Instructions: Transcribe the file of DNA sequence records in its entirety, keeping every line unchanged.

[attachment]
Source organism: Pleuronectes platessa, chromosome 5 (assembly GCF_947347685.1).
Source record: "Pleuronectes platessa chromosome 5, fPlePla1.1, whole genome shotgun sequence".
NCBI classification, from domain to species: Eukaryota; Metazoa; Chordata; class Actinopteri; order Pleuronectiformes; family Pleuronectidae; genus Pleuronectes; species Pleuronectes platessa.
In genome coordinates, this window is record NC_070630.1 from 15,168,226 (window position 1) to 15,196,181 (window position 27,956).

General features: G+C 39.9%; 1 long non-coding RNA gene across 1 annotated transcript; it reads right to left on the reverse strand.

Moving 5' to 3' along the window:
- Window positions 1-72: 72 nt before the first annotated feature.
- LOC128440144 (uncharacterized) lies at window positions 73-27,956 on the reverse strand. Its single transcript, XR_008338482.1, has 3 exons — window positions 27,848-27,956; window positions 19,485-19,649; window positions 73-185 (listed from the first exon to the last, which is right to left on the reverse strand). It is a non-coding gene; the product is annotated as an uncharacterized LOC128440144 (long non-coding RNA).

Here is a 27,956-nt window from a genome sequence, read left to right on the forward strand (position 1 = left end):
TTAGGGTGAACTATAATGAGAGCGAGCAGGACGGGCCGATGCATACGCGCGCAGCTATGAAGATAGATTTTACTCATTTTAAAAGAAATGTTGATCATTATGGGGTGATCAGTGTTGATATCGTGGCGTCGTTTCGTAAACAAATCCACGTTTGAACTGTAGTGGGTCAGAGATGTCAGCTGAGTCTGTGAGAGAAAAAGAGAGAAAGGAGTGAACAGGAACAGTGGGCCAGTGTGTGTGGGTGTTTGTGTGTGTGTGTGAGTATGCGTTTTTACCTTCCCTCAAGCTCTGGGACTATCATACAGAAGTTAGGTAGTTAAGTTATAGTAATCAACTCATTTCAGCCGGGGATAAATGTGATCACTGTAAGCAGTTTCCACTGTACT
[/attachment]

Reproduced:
Source organism: Pleuronectes platessa, chromosome 5 (assembly GCF_947347685.1).
Source record: "Pleuronectes platessa chromosome 5, fPlePla1.1, whole genome shotgun sequence".
NCBI classification, from domain to species: Eukaryota; Metazoa; Chordata; class Actinopteri; order Pleuronectiformes; family Pleuronectidae; genus Pleuronectes; species Pleuronectes platessa.
In genome coordinates, this window is record NC_070630.1 from 15,168,226 (window position 1) to 15,196,181 (window position 27,956).

General features: G+C 39.9%; 1 long non-coding RNA gene across 1 annotated transcript; it reads right to left on the reverse strand.

Moving 5' to 3' along the window:
- Window positions 1-72: 72 nt before the first annotated feature.
- LOC128440144 (uncharacterized) lies at window positions 73-27,956 on the reverse strand. Its single transcript, XR_008338482.1, has 3 exons — window positions 27,848-27,956; window positions 19,485-19,649; window positions 73-185 (listed from the first exon to the last, which is right to left on the reverse strand). It is a non-coding gene; the product is annotated as an uncharacterized LOC128440144 (long non-coding RNA).

Here is a 27,956-nt window from a genome sequence, read left to right on the forward strand (position 1 = left end):
TTAGGGTGAACTATAATGAGAGCGAGCAGGACGGGCCGATGCATACGCGCGCAGCTATGAAGATAGATTTTACTCATTTTAAAAGAAATGTTGATCATTATGGGGTGATCAGTGTTGATATCGTGGCGTCGTTTCGTAAACAAATCCACGTTTGAACTGTAGTGGGTCAGAGATGTCAGCTGAGTCTGTGAGAGAAAAAGAGAGAAAGGAGTGAACAGGAACAGTGGGCCAGTGTGTGTGGGTGTTTGTGTGTGTGTGTGAGTATGCGTTTTTACCTTCCCTCAAGCTCTGGGACTATCATACAGAAGTTAGGTAGTTAAGTTATAGTAATCAACTCATTTCAGCCGGGGATAAATGTGATCACTGTAAGCAGTTTCCACTGTACT